Independent Student Newspaper for the University of Texas at San Antonio

The Paisano

Independent Student Newspaper for the University of Texas at San Antonio

The Paisano

Independent Student Newspaper for the University of Texas at San Antonio

The Paisano

A disappointing step towards re-criminalization

Paxton overreaches to strike down voter’s wishes
A+disappointing+step+towards+re-criminalization
Noah Willoughby

On Wednesday, Jan. 31, the office of Attorney General Ken Paxton announced that they would be suing five cities — Austin, San Marcos, Killeen, Denton and Elgin — for passing local ordinances that would decriminalize low-level marijuana possession within city limits. 

According to the Texas Tribune, Paxton stated that “the cities violated state laws and the Texas constitution concerning marijuana possession and distribution, claiming it to be unlawful for municipalities to adopt ordinances inconsistent with laws enacted by the Texas Legislature.” 

These ordinances, passed during the 2022 midterm elections, received overwhelming support from voters. “Austin received an overwhelming 85% of votes in support. In San Marcos, about 82% of votes were in favor. Elgin followed with almost 75% of votes in support. Denton, home to two universities, had about 71% of the votes in favor. Killeen had close to 70% in support,” according to the Texas Tribune

These ordinances serve to decriminalize low-level marijuana offenses, banning arrests for possession of less than four ounces of marijuana or possession of drug-related paraphernalia. 

These ordinances are an essential step to reverse the negative stigma around marijuana usage. According to the Center for American Progress, for the past 20 years, the United States has averaged 600,000 marijuana-related arrests. Black individuals are also four times more likely to be arrested for a marijuana-related offense than their white counterparts, despite evidence showing similar usage levels across both demographics.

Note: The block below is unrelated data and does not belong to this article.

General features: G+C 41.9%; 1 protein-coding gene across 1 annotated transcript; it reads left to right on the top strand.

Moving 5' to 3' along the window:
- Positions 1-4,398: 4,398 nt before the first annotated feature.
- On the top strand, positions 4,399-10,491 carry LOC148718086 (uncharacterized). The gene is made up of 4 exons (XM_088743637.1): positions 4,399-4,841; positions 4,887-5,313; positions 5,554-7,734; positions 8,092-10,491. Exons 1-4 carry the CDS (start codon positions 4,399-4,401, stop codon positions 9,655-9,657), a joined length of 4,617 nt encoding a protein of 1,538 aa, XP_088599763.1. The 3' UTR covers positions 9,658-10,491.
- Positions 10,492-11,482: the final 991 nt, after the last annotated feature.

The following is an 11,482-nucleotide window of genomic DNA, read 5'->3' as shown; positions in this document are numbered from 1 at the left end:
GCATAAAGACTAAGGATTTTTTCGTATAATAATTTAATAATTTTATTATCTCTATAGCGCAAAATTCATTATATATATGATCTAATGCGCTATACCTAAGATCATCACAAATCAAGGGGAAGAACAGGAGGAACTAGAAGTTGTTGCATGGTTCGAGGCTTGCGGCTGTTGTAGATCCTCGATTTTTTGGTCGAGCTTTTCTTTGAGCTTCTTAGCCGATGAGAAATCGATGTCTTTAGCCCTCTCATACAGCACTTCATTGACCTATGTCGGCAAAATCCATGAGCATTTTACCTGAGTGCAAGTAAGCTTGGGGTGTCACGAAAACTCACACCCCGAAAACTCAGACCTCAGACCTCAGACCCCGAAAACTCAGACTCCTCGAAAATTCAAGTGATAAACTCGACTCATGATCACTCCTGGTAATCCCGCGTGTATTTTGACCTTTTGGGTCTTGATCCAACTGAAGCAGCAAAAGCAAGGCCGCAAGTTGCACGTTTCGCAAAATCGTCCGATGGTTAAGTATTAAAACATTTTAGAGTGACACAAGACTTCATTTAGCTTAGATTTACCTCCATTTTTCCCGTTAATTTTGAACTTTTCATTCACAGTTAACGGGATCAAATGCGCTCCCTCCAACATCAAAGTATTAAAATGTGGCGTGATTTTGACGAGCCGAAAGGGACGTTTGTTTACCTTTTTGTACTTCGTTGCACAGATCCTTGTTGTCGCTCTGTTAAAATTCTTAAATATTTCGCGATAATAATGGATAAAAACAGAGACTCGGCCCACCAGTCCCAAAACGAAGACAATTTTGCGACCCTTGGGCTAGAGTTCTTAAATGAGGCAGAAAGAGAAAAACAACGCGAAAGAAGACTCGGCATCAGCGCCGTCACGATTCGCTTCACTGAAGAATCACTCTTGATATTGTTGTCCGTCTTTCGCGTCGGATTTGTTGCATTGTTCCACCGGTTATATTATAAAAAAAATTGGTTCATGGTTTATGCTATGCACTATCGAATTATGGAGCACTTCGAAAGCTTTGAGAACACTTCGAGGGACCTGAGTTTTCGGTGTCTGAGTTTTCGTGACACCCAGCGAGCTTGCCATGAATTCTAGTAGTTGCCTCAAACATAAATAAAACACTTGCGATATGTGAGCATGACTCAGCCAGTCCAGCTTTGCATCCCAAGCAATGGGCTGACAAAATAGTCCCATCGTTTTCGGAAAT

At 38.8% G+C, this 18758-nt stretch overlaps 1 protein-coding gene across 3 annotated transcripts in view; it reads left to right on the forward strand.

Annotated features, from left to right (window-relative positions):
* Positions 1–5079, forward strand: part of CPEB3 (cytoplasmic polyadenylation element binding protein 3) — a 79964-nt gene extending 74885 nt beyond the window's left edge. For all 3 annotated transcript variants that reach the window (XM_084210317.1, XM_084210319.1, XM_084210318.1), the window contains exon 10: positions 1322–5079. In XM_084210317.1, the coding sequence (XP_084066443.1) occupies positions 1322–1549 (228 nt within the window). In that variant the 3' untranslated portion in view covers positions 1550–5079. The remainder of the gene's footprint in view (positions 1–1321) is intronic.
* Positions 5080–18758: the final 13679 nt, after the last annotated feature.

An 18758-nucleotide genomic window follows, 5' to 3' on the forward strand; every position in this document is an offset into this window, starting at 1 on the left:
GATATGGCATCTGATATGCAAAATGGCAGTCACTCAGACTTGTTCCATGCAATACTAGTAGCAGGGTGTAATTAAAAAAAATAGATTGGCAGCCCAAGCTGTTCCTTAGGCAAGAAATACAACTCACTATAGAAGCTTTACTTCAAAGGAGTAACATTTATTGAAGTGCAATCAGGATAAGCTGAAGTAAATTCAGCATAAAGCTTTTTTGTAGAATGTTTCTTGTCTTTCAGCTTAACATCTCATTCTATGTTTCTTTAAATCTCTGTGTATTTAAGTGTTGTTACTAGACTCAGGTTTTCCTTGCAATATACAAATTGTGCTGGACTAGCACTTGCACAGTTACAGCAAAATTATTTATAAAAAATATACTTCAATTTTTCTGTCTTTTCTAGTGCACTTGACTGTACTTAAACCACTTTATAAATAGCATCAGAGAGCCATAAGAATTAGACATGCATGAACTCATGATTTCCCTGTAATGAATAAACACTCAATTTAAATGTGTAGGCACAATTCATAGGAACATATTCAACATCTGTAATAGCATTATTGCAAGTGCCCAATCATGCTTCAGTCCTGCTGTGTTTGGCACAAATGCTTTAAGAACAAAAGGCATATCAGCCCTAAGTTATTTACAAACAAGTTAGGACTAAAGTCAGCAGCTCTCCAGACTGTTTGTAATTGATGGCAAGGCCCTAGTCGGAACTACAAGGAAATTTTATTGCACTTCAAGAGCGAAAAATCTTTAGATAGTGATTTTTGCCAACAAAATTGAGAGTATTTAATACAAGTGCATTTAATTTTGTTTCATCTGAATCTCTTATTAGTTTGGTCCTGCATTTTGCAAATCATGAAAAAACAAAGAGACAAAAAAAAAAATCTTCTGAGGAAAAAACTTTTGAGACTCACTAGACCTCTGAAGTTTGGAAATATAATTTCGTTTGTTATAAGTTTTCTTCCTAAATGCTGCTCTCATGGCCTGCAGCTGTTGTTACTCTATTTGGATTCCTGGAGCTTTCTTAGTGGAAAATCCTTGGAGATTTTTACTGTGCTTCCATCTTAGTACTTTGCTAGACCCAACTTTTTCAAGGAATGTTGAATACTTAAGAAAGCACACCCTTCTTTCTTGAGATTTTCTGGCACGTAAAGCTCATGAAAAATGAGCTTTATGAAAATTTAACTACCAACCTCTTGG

The ordinances also allow resources to be more efficiently distributed for public safety needs. Police officers can focus their time and resources on preventing more serious crimes and offenses. 

Paxton’s lawsuit is a severe governmental overreach that cannot go unanswered. These ordinances were passed with the full support of the popular vote and deserve to be upheld. As citizens, we must advocate for these ordinances to stay in place to respect the sovereignty of the voters who passed them and to help alleviate the negative effects of the low-level criminalization of marijuana. We must urge Paxton to drop the suit, and respect the decision of voters. 

You can find the contact information for Attorney General Ken Paxton’s office at https://www.texasattorneygeneral.gov/contact-us

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About the Contributors
Noah Willoughby, Staff Writer
Noah (he/him) is a Communications major at UTSA. Noah was born in San Antonio and has been here all of his life. He has spent a large portion of that life working with people who have disabilities throughout various jobs, but decided to come back to college to find a new path. He enjoys reading and writing and hopes to do the latter as a full-time gig.

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